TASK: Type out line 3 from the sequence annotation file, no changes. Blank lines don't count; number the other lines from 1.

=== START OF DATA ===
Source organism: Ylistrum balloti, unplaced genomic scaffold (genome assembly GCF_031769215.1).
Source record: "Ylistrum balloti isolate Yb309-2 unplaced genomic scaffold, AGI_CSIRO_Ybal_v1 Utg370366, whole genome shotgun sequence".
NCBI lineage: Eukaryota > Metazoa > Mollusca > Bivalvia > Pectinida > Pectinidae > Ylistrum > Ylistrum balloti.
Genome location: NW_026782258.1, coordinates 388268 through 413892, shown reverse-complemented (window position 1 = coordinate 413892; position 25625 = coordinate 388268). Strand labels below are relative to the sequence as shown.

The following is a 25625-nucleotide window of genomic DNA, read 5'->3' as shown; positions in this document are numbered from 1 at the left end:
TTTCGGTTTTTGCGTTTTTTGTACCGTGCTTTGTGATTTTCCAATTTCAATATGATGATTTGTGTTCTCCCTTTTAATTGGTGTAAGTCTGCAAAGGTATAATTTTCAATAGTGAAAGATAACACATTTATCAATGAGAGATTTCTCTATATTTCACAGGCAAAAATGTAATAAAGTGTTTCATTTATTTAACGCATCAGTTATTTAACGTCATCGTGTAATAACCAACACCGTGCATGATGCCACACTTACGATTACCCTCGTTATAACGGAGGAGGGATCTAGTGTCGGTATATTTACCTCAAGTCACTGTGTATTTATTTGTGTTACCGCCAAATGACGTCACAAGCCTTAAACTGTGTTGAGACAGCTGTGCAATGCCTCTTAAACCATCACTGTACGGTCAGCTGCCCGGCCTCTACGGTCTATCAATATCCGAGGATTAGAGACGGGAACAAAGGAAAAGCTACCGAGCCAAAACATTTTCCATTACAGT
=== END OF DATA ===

NCBI lineage: Eukaryota > Metazoa > Mollusca > Bivalvia > Pectinida > Pectinidae > Ylistrum > Ylistrum balloti.